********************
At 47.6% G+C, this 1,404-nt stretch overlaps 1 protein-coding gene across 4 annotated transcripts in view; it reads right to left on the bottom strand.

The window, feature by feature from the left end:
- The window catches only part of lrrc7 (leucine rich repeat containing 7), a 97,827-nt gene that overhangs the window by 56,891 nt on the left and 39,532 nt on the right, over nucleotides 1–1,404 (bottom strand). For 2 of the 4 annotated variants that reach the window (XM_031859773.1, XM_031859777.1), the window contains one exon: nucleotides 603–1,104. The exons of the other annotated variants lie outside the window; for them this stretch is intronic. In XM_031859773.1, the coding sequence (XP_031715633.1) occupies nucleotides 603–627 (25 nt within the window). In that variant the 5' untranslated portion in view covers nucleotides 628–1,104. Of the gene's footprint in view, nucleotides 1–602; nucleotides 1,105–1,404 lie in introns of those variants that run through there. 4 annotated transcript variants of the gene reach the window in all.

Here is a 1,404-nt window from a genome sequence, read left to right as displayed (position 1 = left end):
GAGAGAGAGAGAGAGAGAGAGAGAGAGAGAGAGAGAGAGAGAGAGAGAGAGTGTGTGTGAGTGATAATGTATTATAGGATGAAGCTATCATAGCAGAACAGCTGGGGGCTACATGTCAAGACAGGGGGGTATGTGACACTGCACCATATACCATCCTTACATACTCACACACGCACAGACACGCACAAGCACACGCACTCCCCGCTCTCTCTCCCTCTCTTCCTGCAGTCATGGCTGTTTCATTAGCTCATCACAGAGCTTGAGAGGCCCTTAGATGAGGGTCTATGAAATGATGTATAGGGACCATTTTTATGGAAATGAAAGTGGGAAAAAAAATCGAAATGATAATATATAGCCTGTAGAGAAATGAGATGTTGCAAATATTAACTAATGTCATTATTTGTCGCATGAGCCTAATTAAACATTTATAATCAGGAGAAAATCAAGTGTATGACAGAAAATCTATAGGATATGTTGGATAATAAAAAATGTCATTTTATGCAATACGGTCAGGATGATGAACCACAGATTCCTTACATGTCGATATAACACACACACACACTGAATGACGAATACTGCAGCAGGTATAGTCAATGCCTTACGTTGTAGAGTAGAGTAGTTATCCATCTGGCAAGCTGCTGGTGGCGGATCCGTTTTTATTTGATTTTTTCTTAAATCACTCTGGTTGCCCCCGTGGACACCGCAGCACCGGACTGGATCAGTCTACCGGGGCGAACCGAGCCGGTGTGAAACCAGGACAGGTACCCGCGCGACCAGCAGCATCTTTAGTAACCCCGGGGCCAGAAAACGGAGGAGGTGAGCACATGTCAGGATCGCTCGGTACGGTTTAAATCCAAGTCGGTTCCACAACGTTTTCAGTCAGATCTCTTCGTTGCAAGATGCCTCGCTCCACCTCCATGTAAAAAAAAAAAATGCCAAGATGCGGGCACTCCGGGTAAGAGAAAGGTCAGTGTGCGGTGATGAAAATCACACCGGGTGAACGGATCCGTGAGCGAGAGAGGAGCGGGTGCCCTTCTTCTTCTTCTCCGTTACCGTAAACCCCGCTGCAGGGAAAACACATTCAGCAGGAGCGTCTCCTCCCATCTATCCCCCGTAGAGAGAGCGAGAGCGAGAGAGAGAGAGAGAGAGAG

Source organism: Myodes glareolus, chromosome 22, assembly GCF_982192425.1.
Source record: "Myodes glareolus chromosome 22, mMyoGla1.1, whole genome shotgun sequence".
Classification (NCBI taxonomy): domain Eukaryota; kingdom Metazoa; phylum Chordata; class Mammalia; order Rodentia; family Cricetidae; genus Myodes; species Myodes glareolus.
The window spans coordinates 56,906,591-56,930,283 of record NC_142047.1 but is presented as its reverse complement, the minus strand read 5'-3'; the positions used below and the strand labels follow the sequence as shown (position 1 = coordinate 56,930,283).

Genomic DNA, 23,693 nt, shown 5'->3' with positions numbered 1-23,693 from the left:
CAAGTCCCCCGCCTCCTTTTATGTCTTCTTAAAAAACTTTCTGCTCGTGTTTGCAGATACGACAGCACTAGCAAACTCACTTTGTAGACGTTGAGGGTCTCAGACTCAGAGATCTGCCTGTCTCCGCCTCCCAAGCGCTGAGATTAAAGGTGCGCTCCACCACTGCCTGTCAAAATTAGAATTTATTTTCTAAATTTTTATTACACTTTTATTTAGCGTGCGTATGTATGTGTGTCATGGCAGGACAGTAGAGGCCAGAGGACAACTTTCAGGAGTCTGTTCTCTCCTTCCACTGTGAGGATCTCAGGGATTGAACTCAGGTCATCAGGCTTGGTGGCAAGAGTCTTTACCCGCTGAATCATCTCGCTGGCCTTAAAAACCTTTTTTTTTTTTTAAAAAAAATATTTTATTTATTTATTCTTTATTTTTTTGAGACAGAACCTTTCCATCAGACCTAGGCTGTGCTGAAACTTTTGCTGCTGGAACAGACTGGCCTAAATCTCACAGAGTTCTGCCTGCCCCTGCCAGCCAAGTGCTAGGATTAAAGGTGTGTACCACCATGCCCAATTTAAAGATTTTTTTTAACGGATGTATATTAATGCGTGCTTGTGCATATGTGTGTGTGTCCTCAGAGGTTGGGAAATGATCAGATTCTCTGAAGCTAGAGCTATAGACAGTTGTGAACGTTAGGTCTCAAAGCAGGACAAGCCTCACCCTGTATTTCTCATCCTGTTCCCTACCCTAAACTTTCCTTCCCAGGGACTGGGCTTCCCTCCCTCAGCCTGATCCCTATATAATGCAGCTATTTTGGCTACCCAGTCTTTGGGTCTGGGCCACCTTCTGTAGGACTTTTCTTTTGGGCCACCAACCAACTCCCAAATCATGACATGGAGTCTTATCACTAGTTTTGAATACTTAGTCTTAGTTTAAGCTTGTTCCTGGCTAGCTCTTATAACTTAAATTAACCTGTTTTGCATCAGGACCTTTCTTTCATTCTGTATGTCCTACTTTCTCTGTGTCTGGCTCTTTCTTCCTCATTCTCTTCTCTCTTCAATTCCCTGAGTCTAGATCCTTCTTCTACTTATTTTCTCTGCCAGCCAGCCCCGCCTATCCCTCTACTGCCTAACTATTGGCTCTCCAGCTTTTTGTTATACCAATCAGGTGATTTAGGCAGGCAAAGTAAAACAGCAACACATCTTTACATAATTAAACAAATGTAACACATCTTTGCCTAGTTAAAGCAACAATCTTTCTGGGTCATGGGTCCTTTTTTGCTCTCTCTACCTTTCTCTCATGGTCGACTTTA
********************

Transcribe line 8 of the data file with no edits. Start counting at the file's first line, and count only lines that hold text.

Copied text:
Classification (NCBI taxonomy): domain Eukaryota; kingdom Metazoa; phylum Chordata; class Mammalia; order Rodentia; family Cricetidae; genus Myodes; species Myodes glareolus.